Teacher Person(a)

In my first year of teaching several older and wiser educators told me: Don't smile until Christmas. 

They had discerned quite quickly that I would need a tougher exterior.

The subtext of this advice was: being yourself won't cut it.

I recall one teacher in particular whom the students especially feared. She was a veteran in the English department, and her classroom was very different from mine. In some ways I envied the order and discipline of that space, which I believed had led to so much of her success.

On the other hand, I was as terrified as the children in her room. I wondered if I could ever make my class feel like that.

Around the office, she would joke that she spent years developing her teacher persona. Her classroom self and her real-life self were unrecognizable to one another.
The toughness and severity of her teacher-self, she explained, were necessary to get the job done.

I didn't have a strong sense of how this idea fit into my life or career.
It didn't quite fit, for me, but I didn't have an alternative plan here, either.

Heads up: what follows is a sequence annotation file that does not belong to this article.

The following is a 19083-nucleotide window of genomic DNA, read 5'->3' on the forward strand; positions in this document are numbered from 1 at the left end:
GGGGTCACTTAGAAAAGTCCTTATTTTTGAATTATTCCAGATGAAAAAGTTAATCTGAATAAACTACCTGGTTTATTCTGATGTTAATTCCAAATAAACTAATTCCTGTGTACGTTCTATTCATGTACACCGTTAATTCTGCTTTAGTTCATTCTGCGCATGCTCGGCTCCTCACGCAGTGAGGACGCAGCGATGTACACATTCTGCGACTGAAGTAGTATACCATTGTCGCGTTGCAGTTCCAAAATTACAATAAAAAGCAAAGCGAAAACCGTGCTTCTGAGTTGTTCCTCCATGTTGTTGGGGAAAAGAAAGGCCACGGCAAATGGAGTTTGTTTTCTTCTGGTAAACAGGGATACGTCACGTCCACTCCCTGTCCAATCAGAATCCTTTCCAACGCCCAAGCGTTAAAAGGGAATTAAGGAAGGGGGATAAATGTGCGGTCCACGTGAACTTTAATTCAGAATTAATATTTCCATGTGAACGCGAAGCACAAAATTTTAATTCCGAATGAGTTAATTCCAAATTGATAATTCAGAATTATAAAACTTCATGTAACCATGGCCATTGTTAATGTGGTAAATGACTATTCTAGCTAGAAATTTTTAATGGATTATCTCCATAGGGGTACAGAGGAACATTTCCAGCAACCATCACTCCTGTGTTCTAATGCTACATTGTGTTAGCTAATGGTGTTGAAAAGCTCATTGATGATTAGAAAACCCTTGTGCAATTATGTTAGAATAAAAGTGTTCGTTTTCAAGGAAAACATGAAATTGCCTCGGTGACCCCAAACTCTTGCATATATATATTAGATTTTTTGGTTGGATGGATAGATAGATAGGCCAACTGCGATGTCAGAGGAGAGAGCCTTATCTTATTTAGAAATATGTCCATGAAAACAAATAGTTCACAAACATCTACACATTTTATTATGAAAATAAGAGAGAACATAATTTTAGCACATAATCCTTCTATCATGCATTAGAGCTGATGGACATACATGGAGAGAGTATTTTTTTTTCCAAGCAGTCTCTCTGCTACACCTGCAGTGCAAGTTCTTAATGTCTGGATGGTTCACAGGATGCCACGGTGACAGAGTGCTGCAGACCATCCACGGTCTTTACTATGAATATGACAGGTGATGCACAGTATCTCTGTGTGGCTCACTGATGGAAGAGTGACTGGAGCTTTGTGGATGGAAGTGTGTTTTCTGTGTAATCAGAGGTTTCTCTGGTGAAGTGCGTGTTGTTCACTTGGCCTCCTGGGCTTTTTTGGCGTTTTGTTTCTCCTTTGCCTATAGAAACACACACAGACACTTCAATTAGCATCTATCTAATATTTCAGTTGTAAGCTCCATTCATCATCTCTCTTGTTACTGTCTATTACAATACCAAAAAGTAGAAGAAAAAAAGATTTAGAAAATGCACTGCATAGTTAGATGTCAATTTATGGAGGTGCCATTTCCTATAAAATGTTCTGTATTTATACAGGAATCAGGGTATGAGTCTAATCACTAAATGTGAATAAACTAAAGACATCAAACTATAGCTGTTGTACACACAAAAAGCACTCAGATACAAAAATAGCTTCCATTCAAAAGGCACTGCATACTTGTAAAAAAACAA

Questions about a teacher persona lingered in my brain for a while, especially during the early years of my career when I felt like I didn't have classroom management completely under control or when it was a struggle to consistently build dynamic and engaging lessons every day. I wondered if I should have been developing a stronger act,
a bigger presence,
a different me
to play this role.

I never did, and I'm glad.

Now I kind of resent ever having heard that advice, actually.
I push back on that thinking about this work. A lot.

I'm very much myself, inside and outside of the classroom.

For better and for worse,
to the students who realize my corny jokes are my real jokes,
and my friends who have to discuss character development and thematic consistency about books and movies and TV shows.

The confidence to not change didn't come immediately.
But it was essential.

Now I play the role of guiding younger teachers.
Some of them are in my building, and some of them have very different teacher-lives than me.

And my biggest piece of advice is the same:

Be yourself.
In this gig, who you are matters as much as the work you do.

Students see you and know you and appreciate you.
Because it's not about English or History or Algebra II,

it's about people.
And relationships.

I'm reminded of this every day.
In the middle of the lessons with the newest students in my care,
in the meetings with parents and families about good news and concerns,
in the conversations with colleagues near and far,
in the messages and notes from alumni and students long ago.

Truly. I don't recommend waiting to smile.

How can you even help it?
It's the best part.

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